It ended when our governments stopped pretending, when Trafalgar Square became Tiananmen, revisited.

I don't watch the news anymore, pretending to be surprised.

I watch the streets outside and all I see are cobblestones, slick with blood.

Author bio: Chris White is an author living in Brisbane, Australia, which he realises is on the other side of the world. He writes mainly dystopian SciFi and speculative fiction. More of his words can be found (almost) daily at

Wednesday, 14 November 2012


by John Xero

A child's toy: a caricatured man: squat and broad, black trousers, black and white striped shirt, black domino mask, bulky bag labelled: SWAG.

What if the cause was the effect? Cause: effect.

Oh, the Earth is missing. Did I mention that?

Earth: missing.

A mishap, perhaps: misplaced. Or stolen, whole: thieved.

Burglarised or magicked? Stolen, or concealed.

Sleight of celestial event: "Look, supernova! Oh, where's you planet gone?"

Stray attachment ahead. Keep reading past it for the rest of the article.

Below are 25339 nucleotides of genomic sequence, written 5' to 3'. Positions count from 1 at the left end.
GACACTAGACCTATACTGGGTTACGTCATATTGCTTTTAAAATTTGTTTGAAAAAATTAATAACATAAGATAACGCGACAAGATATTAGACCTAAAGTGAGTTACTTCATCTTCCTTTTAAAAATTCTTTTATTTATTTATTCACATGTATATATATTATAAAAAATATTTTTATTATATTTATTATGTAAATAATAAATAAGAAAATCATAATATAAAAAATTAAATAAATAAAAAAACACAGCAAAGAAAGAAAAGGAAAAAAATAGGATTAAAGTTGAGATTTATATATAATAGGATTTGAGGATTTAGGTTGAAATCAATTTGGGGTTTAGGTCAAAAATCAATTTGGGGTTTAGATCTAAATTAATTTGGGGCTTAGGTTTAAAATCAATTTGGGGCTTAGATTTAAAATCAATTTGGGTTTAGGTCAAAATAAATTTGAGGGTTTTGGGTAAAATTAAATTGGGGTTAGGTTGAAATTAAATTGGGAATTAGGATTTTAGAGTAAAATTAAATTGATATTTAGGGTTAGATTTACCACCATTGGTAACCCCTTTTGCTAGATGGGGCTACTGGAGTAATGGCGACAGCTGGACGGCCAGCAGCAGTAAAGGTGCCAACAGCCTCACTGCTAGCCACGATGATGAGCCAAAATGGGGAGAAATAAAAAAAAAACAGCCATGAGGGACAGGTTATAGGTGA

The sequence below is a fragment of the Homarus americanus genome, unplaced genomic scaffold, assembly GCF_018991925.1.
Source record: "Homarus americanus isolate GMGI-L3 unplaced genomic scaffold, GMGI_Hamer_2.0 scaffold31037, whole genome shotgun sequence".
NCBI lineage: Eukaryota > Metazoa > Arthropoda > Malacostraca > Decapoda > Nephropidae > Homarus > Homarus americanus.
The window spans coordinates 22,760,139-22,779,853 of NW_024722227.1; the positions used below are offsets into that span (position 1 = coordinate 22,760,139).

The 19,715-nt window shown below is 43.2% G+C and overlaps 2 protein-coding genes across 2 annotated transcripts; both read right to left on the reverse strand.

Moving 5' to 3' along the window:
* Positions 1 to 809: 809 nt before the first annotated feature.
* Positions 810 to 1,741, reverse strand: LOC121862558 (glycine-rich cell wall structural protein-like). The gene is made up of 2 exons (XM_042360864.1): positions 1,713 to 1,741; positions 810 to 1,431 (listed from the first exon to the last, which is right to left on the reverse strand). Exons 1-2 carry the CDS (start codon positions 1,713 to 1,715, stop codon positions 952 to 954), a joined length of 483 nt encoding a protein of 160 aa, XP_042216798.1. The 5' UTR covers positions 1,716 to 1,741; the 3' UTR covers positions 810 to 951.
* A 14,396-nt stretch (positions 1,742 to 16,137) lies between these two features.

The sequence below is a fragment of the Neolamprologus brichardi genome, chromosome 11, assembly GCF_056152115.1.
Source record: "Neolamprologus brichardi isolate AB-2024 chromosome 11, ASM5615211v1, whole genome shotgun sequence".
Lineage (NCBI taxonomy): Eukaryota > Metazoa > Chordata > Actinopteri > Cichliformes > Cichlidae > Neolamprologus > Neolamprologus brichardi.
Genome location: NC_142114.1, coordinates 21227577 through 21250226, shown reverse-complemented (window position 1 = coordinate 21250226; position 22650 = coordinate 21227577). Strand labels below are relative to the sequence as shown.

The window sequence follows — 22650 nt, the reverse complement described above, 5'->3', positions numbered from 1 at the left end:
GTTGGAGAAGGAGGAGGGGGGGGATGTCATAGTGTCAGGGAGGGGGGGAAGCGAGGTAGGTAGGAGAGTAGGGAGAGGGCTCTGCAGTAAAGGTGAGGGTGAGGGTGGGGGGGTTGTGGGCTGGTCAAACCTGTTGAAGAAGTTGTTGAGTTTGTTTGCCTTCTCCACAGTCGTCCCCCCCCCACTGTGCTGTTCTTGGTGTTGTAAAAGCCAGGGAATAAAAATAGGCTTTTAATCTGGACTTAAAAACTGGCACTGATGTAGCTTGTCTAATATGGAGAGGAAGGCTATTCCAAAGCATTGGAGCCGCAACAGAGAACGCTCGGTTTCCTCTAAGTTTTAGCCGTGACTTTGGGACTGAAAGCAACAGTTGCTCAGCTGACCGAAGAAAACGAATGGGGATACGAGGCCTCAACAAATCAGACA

Converted, maybe, to energy. Or thought: a conceptual theft.

Everyone in the world imagining a SWAG bag: the world in a SWAG bag in everyone's imagining.

Are you imagining it? Good. Bye.

Author bio: John Xero wants one of those sunlight lamps for the dark days ahead (otherwise known as winter). And not because someone's about to steal the sun. But if they do, it definitely wasn't him, no sir.

Friday, 9 November 2012


by Milo James Fowler

For days, the Effervescent Magnitude, star cruiser of the indomitable Captain Bartholomew Quasar, had been dead in the water, so to speak, with no systems functional.

Garbed in environmental suits, most of the crew had exhausted their O2 supply and were drifting off to sleep, never to awaken. Quasar punched the intercom on his deluxe-model captain's chair with what strength he still possessed and prepared to exhort all hands one last time-